The lonely Cardinal
Thursday, 15 November 2012 1:42 am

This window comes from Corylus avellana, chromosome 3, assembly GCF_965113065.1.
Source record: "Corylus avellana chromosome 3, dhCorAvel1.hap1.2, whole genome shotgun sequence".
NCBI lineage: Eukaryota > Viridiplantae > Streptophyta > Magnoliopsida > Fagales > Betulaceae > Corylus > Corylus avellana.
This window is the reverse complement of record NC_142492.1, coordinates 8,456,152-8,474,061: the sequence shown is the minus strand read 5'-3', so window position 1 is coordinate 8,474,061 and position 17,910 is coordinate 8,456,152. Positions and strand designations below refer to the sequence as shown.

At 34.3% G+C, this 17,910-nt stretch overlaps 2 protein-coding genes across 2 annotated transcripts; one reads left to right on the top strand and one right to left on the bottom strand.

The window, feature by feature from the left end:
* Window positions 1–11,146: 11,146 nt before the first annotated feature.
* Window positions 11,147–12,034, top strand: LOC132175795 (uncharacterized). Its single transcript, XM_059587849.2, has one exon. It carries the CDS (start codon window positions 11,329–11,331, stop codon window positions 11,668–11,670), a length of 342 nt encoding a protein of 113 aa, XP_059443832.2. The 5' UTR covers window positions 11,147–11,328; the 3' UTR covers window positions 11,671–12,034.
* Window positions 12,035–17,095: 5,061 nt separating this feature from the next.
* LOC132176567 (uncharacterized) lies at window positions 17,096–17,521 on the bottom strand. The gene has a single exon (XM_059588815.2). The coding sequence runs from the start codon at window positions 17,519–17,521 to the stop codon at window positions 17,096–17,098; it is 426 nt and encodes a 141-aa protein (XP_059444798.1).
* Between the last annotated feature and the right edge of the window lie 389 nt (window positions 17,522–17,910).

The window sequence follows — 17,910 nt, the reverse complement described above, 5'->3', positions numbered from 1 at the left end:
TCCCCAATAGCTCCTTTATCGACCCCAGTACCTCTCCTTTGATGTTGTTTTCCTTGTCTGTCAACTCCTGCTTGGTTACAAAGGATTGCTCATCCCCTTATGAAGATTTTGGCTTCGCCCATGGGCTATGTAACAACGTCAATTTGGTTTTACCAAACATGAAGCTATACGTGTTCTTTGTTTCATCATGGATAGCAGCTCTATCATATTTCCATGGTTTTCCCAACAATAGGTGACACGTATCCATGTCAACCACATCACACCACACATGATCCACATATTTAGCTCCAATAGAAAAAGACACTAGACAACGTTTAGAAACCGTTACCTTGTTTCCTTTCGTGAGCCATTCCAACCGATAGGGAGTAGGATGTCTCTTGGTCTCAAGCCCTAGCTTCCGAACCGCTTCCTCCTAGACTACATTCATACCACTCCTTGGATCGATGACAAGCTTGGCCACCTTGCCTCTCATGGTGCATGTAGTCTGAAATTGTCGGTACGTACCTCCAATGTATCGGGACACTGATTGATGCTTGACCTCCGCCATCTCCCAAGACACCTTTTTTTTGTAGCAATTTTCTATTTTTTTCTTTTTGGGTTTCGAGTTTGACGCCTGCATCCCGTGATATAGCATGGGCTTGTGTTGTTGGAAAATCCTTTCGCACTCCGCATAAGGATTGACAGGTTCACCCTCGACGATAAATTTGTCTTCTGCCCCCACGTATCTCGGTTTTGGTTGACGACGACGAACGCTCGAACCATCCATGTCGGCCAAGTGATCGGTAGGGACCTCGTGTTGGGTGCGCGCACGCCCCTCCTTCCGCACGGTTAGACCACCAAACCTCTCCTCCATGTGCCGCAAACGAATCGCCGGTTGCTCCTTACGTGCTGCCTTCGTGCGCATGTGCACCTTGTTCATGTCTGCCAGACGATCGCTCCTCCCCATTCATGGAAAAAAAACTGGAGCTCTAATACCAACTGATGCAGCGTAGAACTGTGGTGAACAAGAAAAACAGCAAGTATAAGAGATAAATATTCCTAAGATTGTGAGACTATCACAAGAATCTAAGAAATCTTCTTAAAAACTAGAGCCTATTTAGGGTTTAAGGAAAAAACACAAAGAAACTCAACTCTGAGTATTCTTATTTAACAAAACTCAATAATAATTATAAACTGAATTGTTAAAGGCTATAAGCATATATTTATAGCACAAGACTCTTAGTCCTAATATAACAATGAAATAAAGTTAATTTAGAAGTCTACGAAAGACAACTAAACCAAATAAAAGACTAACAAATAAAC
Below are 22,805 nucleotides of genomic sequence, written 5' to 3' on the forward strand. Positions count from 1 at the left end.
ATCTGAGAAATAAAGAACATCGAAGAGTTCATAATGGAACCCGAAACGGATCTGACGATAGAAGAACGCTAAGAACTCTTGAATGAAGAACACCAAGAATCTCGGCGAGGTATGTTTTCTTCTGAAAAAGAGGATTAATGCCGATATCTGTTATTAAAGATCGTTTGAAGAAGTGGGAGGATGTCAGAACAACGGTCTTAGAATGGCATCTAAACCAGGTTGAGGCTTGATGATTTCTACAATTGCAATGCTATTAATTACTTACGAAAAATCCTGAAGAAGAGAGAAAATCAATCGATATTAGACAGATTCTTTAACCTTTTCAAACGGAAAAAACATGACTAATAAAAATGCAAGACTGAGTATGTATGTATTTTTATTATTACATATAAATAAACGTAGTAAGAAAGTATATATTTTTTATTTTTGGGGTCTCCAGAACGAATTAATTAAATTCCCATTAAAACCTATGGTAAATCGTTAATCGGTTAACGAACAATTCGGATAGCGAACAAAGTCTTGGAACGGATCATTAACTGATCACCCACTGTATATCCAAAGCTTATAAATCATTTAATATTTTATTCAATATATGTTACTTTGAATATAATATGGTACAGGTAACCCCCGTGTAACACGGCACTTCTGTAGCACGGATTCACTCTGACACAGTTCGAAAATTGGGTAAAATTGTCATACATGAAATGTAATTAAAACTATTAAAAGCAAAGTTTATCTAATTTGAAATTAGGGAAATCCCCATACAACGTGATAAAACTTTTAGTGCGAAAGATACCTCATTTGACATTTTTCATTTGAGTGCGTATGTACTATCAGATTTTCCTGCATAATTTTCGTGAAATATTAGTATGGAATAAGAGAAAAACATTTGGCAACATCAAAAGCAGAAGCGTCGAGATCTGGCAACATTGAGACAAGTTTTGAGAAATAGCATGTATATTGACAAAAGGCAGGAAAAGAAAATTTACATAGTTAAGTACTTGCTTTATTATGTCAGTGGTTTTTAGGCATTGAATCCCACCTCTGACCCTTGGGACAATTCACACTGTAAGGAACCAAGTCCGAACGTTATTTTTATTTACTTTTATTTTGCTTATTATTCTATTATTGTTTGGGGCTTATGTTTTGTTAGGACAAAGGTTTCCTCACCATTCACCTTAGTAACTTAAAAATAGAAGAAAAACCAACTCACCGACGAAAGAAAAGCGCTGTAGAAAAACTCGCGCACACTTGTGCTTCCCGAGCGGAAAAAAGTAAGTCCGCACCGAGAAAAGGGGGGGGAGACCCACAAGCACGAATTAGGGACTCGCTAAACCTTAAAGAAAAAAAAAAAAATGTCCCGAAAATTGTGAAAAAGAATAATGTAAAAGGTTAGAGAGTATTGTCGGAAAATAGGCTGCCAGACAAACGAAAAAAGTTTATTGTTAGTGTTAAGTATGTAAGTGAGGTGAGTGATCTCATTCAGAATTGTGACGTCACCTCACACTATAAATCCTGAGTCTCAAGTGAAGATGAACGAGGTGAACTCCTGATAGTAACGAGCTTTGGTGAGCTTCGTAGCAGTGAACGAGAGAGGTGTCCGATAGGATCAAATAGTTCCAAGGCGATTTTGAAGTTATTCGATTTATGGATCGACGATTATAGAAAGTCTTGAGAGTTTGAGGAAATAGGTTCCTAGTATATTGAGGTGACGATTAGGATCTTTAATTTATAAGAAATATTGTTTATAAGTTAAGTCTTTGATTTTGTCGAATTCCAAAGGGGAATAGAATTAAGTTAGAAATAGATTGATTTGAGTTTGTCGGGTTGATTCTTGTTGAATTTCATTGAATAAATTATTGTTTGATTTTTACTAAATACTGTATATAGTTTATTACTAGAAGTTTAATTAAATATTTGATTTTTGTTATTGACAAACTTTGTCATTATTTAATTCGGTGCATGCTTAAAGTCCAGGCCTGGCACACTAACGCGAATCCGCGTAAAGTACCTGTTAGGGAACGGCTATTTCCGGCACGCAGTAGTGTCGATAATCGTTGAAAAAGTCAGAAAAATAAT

Editorial Opinion: ‘Pell has failed the church and its victims’ This was a secular commentator, and sadly I think they're right. Also sadly, the Cardinal has I fear lost a lot of respect in the past few days, from within and also beyond the Christian community – including from people like me, who've substantially respected him before. It’s the wrong response, and total silence would have been far preferable. However I do have at least some sympathy for him. It is a tough gig indeed being at the top of any organisation, large or small, and the more so when questions of corporate liability for human suffering arise – usually with dollar signs attached. Its then that being in pastoral leadership is at its most invidious, because of massively conflicting responsibilities. The leader is at once both corporate ‘CEO’ and responsible shepherd of souls. In our litigious age when suffering is measured in gold and silver, that places one between the rock of insurers, stakeholders and lawyers and the hard place of the innocent and helpless victims. Serving either means betraying the other. I personally found myself in precisely that place about 20 years ago, though not on the same scale as Pell now finds himself in. Avoiding details, my church was pretty certainly morally responsible for an incident. As pastor my heart belonged to those affected. As local ‘CEO’ I was answerable to insurers, who demanded absolute avoidance of any admission of liability, on pain of uncovered losses which would have bankrupted us. The result: this pastor avoided the victims entirely, and they undoubtedly felt abandoned. They say it’s lonely at the top; and they're often right.